Retail Growth

Want to Scale Your Business? These 5 Ecommerce Growth Levers are Often Overlooked

Victoria Fryer
September 20, 2022

Every business leader has to make strategic decisions in the context of broader market forces — that’s part of the job description. But those forces right now are particularly complex: economic uncertainty, rising ad costs, supply chain inconsistencies, and changing customer behaviors, to name a few. 

The variability of those converging forces can make it even more difficult for ecommerce businesses to find the right growth levers. 

Based on expert interviews conducted along with ecommerce platform partner BigCommerce, we’re examining five often overlooked ecommerce growth levers that can help you scale your business:

  1. Site speed and performance
  2. Inventory management
  3. Agile, data-driven digital marketing
  4. Email marketing segmentation
  5. Product and shipping protection

Let’s dive in. 

1. Boost site speed and performance to boost conversion

The percentage of traffic purchasing from ecommerce sites keeps increasing year over year, and has now reached 59% in Q2 of 2022. When you’re optimizing for site speed and performance, mobile should be top of mind.

Site speed is an important factor in ecommerce conversion. According to research from digital marketing agency Portent, “a site that loads in 1 second has a conversion rate 2.5x higher than a site that loads in 5 seconds.”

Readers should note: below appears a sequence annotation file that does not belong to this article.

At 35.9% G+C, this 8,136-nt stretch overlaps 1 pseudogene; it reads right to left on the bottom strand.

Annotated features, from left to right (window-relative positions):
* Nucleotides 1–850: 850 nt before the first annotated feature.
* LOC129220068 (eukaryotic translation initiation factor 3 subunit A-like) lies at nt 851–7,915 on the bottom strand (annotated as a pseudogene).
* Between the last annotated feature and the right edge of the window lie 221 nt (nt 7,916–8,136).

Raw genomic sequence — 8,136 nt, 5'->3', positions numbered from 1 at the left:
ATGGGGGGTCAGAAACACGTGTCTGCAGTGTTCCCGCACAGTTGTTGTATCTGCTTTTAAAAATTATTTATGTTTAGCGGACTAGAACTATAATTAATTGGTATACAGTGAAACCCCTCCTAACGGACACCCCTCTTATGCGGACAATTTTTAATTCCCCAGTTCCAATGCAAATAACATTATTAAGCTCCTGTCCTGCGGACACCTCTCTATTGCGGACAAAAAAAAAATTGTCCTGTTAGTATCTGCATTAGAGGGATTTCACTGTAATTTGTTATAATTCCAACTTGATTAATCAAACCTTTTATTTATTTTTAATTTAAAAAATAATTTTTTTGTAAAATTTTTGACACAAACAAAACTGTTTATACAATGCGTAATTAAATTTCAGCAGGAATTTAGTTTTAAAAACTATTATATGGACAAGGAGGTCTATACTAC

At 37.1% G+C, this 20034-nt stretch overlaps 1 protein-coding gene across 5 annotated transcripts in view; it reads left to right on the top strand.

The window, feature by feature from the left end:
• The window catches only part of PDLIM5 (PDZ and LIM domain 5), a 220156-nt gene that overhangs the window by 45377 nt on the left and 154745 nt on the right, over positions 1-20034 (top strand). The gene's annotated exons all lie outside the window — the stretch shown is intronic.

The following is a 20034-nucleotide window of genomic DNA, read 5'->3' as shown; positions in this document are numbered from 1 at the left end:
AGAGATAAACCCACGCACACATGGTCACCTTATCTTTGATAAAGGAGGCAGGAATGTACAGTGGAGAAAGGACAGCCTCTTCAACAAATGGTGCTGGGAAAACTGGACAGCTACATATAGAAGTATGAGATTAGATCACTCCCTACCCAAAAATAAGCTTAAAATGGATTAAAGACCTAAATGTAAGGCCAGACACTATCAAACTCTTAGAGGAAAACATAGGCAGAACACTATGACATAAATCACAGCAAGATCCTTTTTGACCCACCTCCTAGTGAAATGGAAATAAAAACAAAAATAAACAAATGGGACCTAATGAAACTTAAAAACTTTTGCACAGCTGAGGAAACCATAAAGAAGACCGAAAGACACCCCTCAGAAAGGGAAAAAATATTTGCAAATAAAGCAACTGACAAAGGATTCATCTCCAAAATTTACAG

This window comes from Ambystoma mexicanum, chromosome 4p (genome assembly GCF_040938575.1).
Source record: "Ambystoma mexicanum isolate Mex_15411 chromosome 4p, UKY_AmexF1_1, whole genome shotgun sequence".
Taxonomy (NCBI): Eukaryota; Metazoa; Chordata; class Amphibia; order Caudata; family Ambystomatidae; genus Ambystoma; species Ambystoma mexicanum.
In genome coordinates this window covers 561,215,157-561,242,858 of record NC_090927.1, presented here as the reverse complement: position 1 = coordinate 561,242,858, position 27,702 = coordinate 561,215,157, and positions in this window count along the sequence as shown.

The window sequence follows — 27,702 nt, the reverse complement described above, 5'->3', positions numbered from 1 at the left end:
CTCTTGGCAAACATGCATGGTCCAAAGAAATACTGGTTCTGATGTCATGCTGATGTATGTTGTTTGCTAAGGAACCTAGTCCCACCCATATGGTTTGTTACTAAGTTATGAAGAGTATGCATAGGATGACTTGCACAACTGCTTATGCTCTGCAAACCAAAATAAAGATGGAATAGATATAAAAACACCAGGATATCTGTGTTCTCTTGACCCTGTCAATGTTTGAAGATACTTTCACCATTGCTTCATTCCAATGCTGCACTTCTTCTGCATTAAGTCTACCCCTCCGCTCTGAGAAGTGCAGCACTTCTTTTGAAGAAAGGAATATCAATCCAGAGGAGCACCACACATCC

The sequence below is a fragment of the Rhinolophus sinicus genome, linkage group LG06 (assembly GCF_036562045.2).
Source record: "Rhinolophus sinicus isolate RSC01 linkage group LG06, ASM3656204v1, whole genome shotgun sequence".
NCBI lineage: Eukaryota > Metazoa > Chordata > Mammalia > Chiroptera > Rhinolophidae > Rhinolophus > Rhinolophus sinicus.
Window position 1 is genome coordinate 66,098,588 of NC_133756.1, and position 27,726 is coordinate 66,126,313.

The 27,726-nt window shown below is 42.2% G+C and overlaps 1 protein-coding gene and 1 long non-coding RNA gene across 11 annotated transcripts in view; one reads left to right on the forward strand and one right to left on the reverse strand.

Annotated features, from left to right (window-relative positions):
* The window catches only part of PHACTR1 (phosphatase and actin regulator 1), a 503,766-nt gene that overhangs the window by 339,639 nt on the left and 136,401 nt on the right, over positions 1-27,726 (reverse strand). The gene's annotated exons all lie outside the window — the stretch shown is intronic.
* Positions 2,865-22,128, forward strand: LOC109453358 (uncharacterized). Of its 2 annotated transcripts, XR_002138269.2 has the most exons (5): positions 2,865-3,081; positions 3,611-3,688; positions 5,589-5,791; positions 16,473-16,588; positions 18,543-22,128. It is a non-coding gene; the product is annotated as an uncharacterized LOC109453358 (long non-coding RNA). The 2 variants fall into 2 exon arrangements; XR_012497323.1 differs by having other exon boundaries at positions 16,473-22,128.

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Slow loading pages are so frustrating even Google hates them. In 2018, page speed became a factor in Google rankings of mobile search results. If your pages are too slow, your competitors may start to outrank you in the SERPs.

That means the overall health of your website, particularly in terms of site speed and performance, is important for both acquiring and converting customers. If your site is a little sluggish, a boost could make a huge difference toward increasing sales.

Not sure where to start? Cloudflare has a great article on how to test and improve website speed.

2. Manage inventory to reduce costs

The story of customer loyalty’s pandemic decline is inextricably linked to one word: availability. “If you don’t have it in stock, I’ll go somewhere that does.” 

That, alongside the continued global supply chain challenges, makes inventory management today a much more pressing topic — but it always has been one of online retailers’ biggest challenges.

For one thing, it’s expensive to buy, store, and move, so cash-conscious merchants have to be particularly mindful. Secondly, finding the balance between running out of high-performing inventory and overstocking the warehouse is incredibly complex. Optimization — particularly in light of the market forces mentioned above — is even more so.

“For retailers, optimizing inventory and being able to accurately predict demand for their products is the key to striking the delicate balance of avoiding stock-outs of the most profitable items and avoiding having warehouses packed with inventory that can’t be shifted,” said Sara Sousa from Brightpearl.

Without a real-time inventory control system, merchants can find themselves double-selling inventory, then having to reach out to customers to explain that they’ve oversold, processing refunds, and dealing with unhappy customers. But combining the right tools with the right data sets can help you make better, faster decisions.

Download the Ecommerce Growth Guide for more insights from Brightpearl.

3. Keep an eye on digital ad KPIs and be ready to pivot

In the early years of ecommerce, it was much easier to garner attention and new customers via Google or Facebook advertising at a rate that still allowed for revenue growth — either via low cost of acquisition (CAC) or high lifetime value (LTV).